"...any school that wants to improve achievement through non-cognitive skills, such as courage, must develop a growth mindset in all students and staff. Everyone must believe that they can improve with effort and practice, and that demonstrating academic courage will lead to success."
-Berger, R. (2013). Classes in Courage. Phi Delta Kappan. 95(2):14-18.
Mindsets are critical variables in closing the achievement gap. Addressing our own mindsets and developing student mindsets are key considerations in building toward success for each and every student. Carol Dweck's seminal work on mindsets informs our understanding of how we think about intelligence and how this impacts motivation. A fixed mindset sees intelligence/ability as limited or static while a growth mindset sees intelligence/ability as malleable, as subject to ongoing development. Building a growth mindset requires feedback about effort and strategies—and about understanding that initial failures are simply steps toward learning. Working with students who struggle in the academic environment requires meeting them where they are and encouraging their efforts, and supporting a variety of strategies to achieve mastery. Teachers who do not believe that students can learn (a fixed mindset) will only influence a fixed mindset in their students—and stimulate a lack of engagement and a diminishing belief in self. See the resource guide for helpful resources on mindsets.
"Labels are for jelly jars! Teach children, don't label them!"
Values drive our behavior; examining our values is an aspect of reflecting on our practices in the teaching and learning dynamic. How we value diversity (or not) influences our approach to students with IEPs. Labels can do much the same; many times the labels we use serve to distinguish the "other" in our worlds. In the case of students with IEPs, labels may influence how educators perceive students, including influencing expectations for achievement. It's important to recognize how special education eligibility (labels: LD, EI, ASD, etc.) may yield preconceived notions about a child that negatively impact our holding high expectations for learning. Such labels do not describe a child, nor do they set boundaries around the teaching and learning dynamic. Special education labels are merely a construct of eligibility, and not a descriptor of the learner!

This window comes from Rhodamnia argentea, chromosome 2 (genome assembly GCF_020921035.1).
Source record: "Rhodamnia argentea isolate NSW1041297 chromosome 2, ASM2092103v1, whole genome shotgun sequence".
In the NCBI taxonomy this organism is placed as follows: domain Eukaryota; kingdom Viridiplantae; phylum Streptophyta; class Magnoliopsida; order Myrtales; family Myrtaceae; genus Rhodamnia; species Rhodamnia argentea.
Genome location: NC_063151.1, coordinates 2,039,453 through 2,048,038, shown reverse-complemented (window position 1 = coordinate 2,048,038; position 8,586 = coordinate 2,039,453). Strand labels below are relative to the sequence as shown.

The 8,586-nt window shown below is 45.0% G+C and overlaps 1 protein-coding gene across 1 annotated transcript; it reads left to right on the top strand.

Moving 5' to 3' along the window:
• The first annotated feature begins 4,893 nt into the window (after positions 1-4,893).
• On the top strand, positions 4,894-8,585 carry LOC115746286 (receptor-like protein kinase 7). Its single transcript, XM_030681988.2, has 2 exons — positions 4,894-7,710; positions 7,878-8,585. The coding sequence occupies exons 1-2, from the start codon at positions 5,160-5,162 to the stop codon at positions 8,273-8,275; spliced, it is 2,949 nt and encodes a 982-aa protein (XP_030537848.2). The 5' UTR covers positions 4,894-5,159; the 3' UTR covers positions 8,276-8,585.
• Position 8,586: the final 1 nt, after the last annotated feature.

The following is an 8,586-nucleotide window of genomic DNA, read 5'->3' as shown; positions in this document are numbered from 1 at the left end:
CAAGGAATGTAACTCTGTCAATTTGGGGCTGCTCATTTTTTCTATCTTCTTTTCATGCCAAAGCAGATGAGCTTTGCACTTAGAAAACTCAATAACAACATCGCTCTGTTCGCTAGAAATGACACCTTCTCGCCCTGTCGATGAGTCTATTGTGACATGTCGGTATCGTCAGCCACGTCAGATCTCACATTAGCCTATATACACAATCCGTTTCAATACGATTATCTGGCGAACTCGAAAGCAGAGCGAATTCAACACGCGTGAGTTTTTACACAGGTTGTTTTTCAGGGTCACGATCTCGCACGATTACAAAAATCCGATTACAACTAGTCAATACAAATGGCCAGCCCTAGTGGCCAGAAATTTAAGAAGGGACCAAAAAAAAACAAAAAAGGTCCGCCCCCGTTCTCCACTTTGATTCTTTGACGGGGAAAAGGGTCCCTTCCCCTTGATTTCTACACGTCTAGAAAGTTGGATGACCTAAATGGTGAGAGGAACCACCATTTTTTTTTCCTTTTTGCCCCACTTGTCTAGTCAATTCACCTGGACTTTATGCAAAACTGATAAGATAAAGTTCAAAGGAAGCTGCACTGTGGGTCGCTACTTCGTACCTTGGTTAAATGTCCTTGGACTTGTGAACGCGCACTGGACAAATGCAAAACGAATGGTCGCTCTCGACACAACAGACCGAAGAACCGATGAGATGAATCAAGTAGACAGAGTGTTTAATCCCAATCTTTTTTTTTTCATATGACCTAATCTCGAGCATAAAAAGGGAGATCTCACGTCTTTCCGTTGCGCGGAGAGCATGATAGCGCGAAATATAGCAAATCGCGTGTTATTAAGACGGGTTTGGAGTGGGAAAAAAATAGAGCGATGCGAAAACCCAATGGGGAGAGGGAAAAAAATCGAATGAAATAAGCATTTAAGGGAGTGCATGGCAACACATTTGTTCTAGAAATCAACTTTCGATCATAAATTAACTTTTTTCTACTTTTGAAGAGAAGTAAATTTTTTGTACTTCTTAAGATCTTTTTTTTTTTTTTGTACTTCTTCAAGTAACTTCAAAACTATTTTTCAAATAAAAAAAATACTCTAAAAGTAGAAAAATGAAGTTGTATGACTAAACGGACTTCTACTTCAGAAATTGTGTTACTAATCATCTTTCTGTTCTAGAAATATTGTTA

Labels, and how they might be used or the impact they have, should be part of a reflective assessment of school culture, and subsequently addressed through professional learning and ongoing dialogue.
Resources for discussion starters and for in-depth stimulating PLC options can be found in the resource guide:
Accommodations present another challenge; understanding appropriate use based on a student's needs is sometimes overlooked. The IEP contains a section where assessment accommodations are indicated, based on the nature of the child's individual needs. There are several challenges in the appropriate use of accommodations. The first challenge for school personnel is to understand the application and use of all allowable accommodations when it comes to standardized assessments. The next challenge is understanding when particular accommodations are appropriate for an individual student (an analysis of IEPs in your school may indicate that, for some students, accommodations are somewhat randomly selected and rarely implemented). Yet another challenge is to assure that when accommodations are noted in an IEP, the same accommodations should be used for all assessments as well as for classroom practices. Any accommodation that is only used for state assessments and at no other time may constitute an unusual construct for a student at the time of assessment; a student should be familiar and accustomed to the use of the accommodation.